The murder of a constable, often predicted, in Batley, has at last taken place, and perhaps the Irish now will be a trifle more quiet. They have felled many a policeman during the last two years, and when brought up, especially when Mr J.T. Marriott was Mayor and Ex-Mayor, have been let off, as your paper recorded from time to time, with most inadequate punishment. The Irish in this quarter are a very low lot, and rows and fights have taken place every weekend, but instead of the magistracy supporting the representatives of the law they have leaned to the other, and not virtuous side.

I think it is time that we had our own borough police, for if we had I think we should not allow them to be knocked about by the Irish roughshod as the poor county constables have been.

Perhaps the Irish after this murder will remember Patrick Reid”.[3]

Rev. Canon Gordon, the priest at St Mary of the Angels RC Church, referred to the incident in his sermon on Sunday 16 December 1877. He stated the Irishmen involved in the disturbance and murder never entered Church, and were Catholics in name only. He went on to say the event was a disgrace to all true Irishmen and Catholics. The incident confirmed his previously expressed opinion that a murder would be committed in Batley as a result of the excessive drinking which prevailed in the Irish classes. He concluded by expressing the hope that God would severely punish the guilty as a lesson to future generations.

This was the community in which my Irish ancestors lived and were part of. Its history forms a critical backdrop in shaping their everyday lives.

I’ve named only a fraction of those involved in the various stages of the trial for the murder of William Peet. If anyone believes their ancestor is involved I’m happy to check my notes.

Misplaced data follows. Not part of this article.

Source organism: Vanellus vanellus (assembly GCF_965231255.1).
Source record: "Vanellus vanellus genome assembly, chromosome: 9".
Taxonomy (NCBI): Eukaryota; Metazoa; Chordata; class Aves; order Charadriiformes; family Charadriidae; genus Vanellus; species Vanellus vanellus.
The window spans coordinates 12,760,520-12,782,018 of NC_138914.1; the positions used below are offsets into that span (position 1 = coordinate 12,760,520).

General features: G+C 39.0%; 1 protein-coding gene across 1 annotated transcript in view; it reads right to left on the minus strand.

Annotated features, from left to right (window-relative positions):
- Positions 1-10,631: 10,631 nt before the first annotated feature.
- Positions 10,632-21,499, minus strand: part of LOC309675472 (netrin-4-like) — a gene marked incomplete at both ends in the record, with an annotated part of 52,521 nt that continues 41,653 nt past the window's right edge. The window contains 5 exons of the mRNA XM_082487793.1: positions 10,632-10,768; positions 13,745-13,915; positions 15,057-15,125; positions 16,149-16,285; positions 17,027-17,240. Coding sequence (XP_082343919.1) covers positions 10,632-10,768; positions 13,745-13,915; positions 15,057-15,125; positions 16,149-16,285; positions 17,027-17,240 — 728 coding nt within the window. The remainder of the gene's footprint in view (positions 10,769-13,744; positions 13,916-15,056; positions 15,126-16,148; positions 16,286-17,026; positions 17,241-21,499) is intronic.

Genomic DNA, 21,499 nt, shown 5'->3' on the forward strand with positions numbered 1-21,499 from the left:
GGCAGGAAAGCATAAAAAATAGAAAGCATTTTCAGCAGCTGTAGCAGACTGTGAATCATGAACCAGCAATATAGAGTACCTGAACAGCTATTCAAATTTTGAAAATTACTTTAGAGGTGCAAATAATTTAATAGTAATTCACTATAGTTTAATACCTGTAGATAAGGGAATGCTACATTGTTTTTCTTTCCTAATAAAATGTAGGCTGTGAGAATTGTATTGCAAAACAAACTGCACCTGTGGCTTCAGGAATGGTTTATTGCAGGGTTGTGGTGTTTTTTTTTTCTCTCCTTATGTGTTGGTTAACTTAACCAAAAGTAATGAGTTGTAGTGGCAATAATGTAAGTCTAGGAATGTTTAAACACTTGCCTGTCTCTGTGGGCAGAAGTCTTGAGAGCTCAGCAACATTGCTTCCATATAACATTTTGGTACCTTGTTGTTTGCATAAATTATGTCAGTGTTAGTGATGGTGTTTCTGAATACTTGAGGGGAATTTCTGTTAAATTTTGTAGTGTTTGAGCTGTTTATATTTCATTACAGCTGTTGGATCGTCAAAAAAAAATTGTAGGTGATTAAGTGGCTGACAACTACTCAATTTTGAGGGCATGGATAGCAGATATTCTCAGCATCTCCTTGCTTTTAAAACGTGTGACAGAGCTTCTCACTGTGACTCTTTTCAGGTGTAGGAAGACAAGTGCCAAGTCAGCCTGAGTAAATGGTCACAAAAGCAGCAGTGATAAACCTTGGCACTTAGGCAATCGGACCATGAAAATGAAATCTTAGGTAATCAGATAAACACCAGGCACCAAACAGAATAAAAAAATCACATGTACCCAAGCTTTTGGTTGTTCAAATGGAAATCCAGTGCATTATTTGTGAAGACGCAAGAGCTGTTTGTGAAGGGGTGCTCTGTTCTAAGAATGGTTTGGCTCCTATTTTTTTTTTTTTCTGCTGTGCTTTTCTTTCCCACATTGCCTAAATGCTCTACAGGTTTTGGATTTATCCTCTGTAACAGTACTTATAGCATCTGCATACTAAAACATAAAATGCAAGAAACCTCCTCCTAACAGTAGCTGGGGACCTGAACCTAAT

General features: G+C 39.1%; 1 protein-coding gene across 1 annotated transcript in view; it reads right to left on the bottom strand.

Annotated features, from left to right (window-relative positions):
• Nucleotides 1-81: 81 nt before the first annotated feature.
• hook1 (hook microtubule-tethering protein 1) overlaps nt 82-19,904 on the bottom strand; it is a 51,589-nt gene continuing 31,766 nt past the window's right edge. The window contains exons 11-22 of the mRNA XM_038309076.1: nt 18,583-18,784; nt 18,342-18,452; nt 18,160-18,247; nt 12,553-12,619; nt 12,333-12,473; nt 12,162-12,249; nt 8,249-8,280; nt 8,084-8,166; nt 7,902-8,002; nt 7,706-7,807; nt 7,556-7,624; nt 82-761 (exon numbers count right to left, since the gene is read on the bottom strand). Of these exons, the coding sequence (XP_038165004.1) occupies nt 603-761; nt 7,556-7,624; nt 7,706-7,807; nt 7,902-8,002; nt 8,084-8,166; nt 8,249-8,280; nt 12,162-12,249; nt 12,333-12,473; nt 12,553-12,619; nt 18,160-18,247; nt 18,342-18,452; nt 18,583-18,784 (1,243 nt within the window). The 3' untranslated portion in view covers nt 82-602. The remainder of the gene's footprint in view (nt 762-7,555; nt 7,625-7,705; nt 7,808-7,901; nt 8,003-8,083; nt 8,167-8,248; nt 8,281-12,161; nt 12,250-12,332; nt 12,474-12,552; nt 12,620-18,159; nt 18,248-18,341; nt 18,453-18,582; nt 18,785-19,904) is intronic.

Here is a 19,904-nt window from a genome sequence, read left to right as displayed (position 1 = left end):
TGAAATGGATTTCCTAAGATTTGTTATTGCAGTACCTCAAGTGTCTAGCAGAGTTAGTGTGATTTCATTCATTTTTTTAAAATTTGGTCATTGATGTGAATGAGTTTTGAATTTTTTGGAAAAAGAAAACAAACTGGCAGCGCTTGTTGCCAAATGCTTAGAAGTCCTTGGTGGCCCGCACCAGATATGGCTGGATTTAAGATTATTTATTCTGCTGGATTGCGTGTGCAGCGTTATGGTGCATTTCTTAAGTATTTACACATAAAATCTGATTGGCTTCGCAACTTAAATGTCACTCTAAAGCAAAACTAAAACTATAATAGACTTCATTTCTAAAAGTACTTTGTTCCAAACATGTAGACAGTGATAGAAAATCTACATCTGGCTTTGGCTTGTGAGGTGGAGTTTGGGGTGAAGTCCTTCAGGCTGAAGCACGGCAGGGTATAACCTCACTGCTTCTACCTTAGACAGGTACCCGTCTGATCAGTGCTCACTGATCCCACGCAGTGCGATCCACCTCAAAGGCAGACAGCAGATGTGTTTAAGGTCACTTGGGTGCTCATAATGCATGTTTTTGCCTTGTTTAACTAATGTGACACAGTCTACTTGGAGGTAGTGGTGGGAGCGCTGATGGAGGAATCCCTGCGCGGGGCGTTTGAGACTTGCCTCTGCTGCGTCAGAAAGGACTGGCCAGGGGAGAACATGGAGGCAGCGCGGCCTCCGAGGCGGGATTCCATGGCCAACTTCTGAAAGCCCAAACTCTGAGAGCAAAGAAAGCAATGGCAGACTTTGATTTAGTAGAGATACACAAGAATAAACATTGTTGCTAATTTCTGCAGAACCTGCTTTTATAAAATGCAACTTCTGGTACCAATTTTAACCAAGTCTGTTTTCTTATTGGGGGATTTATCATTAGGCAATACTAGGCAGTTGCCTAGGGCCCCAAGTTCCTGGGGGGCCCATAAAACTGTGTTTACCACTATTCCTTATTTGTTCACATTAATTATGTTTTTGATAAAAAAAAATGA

Footnotes:
[1] Sometimes referred to as Peete
[2] Modern spelling is Clerk Green
[3] Patrick Reid was an Irish hawker executed in York on 8 January 1848 for the triple murder in Mirfield of James and Ann Wraith and their servant Caroline Ellis

Sources:

  • Ancestry.co.uk – Warwickshire Anglican Registers for the Parish of Wolvey; West Riding Constabulary Examination Books; Wakefield Charities Coroners Notebooks, 1852-1909; Criminal Registers, 1791-1892 (HO 27);
  • “Batley Reporter” newspaper
  • Census: 1851-1881
  • FindMyPast – Doncaster Archives Yorkshire Marriages; newspapers including “Dewsbury Reporter”, “Huddersfield Chronicle”, “Leeds Mercury”, “Yorkshire Post and Leeds Intelligencer”,
  • GRO Indexes
  • Wikimedia Commons for photograph of outside toilet, by Immanuel Giel – Own work, Public Domain, https://commons.wikimedia.org/w/index.php?curid=1110467

Murderous Assaults with Poker & Rope: The (Un)Fortunate William Gavan

This is a tale of my 2x great grandfather William Gavan, a victim of crime but perhaps himself a wrong-doer? Two recent record releases, one on Ancestry UK and the other on FindMyPast, have supplemented earlier findings. One has possibly revealed a twist on this earlier research. 

William Gavan hailed from County Mayo, moving to England at around the time of the Great Famine of the late 1840s. He was certainly in Kidderminster by the 1851 census. It was in the town’s Roman Catholic chapel that he married County Mayo-born Bridget Knavesay in 1852. They moved to Batley in around 1860 with their young family, Honor, Margaret, Sarah and John. Eldest son James died sometime prior to the move, and Honor’s death followed in 1869. The couple had four further children – Mary, Thomas, Bridget (my great grandmother). Their youngest, William, was born in 1872. 

In the absence of any baptism record, William’s year of birth ranges anywhere between 1821-1832 depending on source. 

The story begins in April 1870. This was the first mention I found of William in Batley’s only town paper at the time, the “Batley Reporter”. I discovered the entry by pure chance whilst doing a library newspaper search for something totally unrelated. The headline captured my imagination: “Murderous Assault with a Poker“. It conjured up visions of the reputed cause of death of Edward II whose tomb I saw at Gloucester Cathedral. This story proved to be far less gruesome, but on a personal level far more interesting. As I read on I realised the victim was my 2x great grandfather William Gavan. 

On Saturday 9 April, at around 9.30pm, William was drinking with a friend, James Brannan, in John Farrar’s establishment, the “Ringers’ Arms” on New Street, Batley. The beerhouse was gain-hand for William, as he lived on the same street. Thomas Cain, a New Street neighbour, sat opposite William. Thomas, a much younger Irish man in his early 20s, lived with his mother.